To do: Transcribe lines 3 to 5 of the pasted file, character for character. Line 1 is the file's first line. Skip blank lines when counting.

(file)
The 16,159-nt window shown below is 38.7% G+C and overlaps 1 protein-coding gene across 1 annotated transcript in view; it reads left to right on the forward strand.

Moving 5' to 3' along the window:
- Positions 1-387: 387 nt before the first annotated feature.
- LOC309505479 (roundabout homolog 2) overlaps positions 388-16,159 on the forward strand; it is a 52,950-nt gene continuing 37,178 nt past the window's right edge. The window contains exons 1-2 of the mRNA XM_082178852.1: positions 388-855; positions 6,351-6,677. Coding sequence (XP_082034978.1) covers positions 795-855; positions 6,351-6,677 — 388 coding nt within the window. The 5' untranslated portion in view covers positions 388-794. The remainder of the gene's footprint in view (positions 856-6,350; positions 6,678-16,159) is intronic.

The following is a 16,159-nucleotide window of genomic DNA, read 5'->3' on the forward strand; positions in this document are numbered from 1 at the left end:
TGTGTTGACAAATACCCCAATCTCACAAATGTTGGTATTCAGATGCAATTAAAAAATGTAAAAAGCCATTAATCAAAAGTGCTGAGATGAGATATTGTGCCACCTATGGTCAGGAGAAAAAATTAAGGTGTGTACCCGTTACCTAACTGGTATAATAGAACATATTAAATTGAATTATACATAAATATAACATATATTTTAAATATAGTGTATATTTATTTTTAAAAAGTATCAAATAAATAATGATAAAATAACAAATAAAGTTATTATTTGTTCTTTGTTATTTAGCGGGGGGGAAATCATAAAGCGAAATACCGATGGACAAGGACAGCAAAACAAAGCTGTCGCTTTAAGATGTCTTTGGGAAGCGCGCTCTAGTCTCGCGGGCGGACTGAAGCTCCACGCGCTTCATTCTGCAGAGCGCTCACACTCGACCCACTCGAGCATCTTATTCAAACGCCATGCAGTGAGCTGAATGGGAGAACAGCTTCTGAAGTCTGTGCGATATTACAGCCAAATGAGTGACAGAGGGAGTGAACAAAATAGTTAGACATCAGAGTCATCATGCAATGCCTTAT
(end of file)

- Positions 1-387: 387 nt before the first annotated feature.
- LOC309505479 (roundabout homolog 2) overlaps positions 388-16,159 on the forward strand; it is a 52,950-nt gene continuing 37,178 nt past the window's right edge. The window contains exons 1-2 of the mRNA XM_082178852.1: positions 388-855; positions 6,351-6,677. Coding sequence (XP_082034978.1) covers positions 795-855; positions 6,351-6,677 — 388 coding nt within the window. The 5' untranslated portion in view covers positions 388-794. The remainder of the gene's footprint in view (positions 856-6,350; positions 6,678-16,159) is intronic.

The following is a 16,159-nucleotide window of genomic DNA, read 5'->3' on the forward strand; positions in this document are numbered from 1 at the left end: